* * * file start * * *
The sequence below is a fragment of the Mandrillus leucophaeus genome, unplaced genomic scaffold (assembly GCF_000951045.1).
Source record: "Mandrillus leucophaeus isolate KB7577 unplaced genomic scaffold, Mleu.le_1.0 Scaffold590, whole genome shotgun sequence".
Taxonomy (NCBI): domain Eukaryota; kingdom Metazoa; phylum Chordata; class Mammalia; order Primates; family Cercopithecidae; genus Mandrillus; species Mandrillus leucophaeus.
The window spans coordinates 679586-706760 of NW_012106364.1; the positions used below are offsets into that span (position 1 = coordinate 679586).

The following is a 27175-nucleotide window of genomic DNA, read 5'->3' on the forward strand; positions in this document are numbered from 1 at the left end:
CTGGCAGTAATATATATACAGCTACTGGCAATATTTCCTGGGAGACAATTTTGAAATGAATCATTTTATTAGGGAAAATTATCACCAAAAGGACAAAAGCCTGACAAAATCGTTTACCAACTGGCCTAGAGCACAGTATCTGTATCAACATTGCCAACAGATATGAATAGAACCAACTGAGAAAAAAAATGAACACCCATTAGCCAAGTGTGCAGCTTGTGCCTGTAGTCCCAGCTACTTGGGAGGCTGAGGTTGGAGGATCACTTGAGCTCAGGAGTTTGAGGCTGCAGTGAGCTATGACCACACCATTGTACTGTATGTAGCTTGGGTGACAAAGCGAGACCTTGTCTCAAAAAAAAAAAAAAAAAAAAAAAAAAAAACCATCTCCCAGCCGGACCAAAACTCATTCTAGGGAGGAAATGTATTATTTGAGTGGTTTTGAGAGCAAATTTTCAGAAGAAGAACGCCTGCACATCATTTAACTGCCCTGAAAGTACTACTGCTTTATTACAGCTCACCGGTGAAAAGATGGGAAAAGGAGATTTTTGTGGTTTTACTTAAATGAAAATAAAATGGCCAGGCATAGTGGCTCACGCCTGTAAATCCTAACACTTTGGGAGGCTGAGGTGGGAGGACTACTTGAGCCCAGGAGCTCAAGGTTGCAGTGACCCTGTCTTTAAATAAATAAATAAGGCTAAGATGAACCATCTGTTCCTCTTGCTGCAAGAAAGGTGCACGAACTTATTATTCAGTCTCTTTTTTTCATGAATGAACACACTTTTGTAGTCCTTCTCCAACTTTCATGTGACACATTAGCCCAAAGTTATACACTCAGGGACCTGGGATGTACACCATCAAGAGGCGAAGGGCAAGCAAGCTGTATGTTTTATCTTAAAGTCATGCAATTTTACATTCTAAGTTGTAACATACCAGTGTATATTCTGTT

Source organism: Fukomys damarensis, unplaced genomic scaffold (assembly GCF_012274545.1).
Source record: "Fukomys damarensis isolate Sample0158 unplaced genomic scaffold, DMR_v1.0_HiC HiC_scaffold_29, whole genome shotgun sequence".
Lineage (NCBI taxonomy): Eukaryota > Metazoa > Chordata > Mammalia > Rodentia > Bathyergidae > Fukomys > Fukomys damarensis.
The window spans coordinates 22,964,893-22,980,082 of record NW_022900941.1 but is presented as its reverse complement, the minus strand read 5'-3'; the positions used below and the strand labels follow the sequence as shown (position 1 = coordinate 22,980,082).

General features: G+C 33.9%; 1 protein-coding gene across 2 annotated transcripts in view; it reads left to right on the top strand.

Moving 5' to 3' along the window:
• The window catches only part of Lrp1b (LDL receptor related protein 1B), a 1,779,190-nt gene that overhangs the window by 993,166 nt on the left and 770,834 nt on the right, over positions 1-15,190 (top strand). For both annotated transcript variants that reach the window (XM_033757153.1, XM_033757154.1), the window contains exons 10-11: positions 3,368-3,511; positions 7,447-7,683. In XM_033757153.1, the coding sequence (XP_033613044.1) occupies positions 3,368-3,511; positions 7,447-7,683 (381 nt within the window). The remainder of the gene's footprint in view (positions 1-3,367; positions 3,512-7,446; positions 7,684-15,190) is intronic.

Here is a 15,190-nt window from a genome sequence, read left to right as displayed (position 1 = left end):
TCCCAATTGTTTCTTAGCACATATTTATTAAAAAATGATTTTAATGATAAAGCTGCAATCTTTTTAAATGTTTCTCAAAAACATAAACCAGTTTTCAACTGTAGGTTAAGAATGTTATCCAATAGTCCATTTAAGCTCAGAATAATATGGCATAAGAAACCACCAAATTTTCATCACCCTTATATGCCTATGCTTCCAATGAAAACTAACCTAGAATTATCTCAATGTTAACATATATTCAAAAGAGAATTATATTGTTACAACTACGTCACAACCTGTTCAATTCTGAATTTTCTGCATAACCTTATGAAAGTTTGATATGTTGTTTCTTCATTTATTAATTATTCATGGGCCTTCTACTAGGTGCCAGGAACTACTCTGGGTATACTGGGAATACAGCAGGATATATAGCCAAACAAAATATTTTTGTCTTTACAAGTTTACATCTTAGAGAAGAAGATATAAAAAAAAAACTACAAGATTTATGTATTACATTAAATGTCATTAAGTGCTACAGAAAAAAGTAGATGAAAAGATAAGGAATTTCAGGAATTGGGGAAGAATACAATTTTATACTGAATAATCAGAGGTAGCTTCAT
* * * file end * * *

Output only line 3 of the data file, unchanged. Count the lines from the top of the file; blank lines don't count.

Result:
Taxonomy (NCBI): domain Eukaryota; kingdom Metazoa; phylum Chordata; class Mammalia; order Primates; family Cercopithecidae; genus Mandrillus; species Mandrillus leucophaeus.